Captain Robert Falcon Scott began an expedition to the South Pole in 1910. In an age of unprecedented arctic adventure, Captain Scott’s expedition is surrounded by myth and mystery. None of the participants returned home.
Scott’s diaries and photographs were thought lost for years. Now they have been collected and attributed by David M. Wilson and finally published on the centenary anniversary of the ill-fated expedition. Wilson’s great-uncle was a member of the Scott’s crew, and Wilson himself leads many of the events surrounding the centenary anniversary celebration.
The story behind the expedition and excerpts from Scott’s journals are no doubt fascinating, but the magic of this book lies in Scott’s photos, along with those by photographer Herbert Ponting. Scott understood the value of documenting his work, so he put together a unique imaging program and enlisted Ponting’s services. Ponting took many celebrated photos of the early stages of the expedition while also training Scott in photography. Scott eventually took over the photographic reins as the expedition move further along.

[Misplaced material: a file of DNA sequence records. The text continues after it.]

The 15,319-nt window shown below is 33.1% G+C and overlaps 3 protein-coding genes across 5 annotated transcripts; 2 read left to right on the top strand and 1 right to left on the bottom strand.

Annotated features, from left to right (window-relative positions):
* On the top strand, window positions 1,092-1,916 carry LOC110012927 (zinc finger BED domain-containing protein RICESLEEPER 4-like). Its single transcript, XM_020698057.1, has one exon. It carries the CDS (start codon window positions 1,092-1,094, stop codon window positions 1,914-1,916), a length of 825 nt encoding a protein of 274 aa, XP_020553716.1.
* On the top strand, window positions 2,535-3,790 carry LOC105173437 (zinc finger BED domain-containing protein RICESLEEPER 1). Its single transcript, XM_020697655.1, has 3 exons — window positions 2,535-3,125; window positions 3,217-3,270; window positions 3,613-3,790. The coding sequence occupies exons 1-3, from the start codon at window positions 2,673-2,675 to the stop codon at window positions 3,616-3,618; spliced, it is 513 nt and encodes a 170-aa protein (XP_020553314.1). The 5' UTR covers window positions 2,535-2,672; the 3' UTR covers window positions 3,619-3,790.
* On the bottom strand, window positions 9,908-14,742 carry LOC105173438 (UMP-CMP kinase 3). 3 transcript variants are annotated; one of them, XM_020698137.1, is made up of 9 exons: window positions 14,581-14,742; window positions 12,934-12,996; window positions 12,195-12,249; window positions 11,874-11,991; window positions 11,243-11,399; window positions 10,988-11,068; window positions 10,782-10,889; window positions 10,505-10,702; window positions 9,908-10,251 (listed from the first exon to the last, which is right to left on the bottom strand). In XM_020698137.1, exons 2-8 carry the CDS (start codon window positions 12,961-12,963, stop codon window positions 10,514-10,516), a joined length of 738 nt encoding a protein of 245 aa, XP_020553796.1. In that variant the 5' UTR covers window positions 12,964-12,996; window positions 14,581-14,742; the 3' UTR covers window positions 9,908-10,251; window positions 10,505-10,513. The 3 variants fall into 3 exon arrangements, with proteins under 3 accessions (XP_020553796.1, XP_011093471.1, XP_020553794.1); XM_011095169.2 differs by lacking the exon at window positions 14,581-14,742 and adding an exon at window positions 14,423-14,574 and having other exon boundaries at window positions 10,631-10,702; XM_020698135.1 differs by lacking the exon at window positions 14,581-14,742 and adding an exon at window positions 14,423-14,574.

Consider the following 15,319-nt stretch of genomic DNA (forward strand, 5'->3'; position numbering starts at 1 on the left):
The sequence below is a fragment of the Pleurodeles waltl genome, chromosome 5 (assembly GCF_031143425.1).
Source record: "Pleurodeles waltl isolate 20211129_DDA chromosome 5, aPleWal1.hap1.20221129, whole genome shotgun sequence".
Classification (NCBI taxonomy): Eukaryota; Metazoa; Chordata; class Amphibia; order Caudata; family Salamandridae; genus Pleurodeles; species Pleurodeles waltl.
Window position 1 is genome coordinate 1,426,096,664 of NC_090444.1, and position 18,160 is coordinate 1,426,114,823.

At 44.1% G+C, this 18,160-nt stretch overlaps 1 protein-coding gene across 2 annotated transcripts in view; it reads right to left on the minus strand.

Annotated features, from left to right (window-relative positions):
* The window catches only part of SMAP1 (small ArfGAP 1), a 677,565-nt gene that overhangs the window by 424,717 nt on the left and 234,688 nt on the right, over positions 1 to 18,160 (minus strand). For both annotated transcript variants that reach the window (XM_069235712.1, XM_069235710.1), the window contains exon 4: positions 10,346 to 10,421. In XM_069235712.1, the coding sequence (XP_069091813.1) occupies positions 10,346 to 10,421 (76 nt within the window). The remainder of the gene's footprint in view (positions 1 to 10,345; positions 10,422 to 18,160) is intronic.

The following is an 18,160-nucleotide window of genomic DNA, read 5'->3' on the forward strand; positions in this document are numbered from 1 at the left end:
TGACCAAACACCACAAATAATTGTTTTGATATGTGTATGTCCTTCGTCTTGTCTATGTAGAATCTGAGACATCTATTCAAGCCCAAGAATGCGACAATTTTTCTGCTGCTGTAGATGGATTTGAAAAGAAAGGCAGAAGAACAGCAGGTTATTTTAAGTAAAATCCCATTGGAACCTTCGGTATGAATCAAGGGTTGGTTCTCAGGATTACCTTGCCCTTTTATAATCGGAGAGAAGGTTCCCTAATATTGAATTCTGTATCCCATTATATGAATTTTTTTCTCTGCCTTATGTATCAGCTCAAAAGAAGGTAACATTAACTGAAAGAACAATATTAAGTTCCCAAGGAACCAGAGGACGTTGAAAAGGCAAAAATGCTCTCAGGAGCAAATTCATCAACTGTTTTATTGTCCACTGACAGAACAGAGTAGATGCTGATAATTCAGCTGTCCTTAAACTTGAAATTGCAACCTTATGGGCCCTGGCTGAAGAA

What remains of their efforts is a collection of incredible photographs of beautiful, barren landscapes and the rugged men who ultimately failed to cross those lands. The clarity of the images is unreal given the age of the photos and the equipment available at the time.
One photograph demonstrates the poignancy of the adventure as Scott captured six of his men with their horses and sleds crossing a barren landscape. Everything is white except the black outlines of the men and animals. They are trudging in a single line, off into white.
There are many more visually dazzling photographs of the South Pole, but few tell as compelling a story of the risks and rewards of polar exploration.